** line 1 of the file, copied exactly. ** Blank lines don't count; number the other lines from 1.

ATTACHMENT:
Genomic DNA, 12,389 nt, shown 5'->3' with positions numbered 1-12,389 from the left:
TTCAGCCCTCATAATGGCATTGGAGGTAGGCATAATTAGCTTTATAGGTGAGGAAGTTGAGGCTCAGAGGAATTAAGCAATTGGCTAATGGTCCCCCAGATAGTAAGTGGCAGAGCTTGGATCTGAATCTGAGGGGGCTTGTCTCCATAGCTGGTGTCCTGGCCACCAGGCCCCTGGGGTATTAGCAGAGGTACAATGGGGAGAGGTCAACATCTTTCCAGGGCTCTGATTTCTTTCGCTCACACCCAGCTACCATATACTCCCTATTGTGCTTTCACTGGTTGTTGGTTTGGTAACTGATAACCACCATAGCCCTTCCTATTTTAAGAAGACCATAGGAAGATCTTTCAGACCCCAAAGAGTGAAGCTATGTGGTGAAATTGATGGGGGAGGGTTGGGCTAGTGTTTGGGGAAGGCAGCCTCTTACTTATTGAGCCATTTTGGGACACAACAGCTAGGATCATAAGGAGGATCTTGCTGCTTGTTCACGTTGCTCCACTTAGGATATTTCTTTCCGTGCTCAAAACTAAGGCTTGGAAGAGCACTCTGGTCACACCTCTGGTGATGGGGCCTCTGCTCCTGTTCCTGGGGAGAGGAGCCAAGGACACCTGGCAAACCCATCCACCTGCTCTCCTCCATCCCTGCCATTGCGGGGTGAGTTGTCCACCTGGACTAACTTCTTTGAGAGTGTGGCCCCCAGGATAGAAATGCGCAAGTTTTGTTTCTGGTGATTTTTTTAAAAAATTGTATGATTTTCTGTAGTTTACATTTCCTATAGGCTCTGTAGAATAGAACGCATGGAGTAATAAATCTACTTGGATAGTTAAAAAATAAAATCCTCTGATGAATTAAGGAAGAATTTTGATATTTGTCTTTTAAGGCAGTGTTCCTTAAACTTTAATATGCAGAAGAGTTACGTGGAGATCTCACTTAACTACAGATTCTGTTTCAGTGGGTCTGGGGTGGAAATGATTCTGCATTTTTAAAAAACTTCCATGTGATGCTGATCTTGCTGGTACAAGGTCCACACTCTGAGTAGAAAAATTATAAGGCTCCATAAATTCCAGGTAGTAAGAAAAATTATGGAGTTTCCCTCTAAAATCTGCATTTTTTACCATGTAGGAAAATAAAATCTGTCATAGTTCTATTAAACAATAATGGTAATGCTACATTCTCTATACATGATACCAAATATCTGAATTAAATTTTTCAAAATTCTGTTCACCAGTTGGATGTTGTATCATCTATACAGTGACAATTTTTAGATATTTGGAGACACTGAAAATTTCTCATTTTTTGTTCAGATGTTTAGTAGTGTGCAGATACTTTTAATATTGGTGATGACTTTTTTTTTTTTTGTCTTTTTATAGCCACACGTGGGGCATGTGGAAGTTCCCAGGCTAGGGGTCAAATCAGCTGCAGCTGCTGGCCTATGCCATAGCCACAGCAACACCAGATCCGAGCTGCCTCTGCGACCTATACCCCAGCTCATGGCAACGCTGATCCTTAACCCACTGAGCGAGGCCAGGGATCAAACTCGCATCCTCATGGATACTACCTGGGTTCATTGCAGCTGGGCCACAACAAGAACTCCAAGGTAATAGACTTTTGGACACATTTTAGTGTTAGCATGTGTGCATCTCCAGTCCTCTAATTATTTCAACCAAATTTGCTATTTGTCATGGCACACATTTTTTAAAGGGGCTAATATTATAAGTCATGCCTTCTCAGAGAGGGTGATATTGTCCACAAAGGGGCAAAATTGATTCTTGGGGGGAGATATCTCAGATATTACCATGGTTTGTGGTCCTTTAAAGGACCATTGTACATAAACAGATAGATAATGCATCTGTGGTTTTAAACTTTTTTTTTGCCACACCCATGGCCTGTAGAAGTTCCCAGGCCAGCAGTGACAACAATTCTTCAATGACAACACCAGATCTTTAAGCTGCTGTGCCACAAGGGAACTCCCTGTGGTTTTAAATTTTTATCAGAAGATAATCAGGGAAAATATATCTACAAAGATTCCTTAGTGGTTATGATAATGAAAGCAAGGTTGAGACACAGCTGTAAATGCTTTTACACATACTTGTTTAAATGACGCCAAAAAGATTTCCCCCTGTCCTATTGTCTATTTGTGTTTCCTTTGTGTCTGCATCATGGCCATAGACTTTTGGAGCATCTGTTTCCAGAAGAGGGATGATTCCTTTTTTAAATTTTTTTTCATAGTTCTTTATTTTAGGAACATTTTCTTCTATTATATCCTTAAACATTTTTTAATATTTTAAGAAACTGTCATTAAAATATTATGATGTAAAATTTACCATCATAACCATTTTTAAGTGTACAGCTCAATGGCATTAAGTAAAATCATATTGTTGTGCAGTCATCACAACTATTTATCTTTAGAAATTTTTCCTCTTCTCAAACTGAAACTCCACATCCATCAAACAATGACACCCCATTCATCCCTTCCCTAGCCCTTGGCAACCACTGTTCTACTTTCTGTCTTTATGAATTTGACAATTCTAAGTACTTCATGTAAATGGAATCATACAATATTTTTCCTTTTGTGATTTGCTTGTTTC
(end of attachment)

Genomic DNA, 12,389 nt, shown 5'->3' with positions numbered 1-12,389 from the left: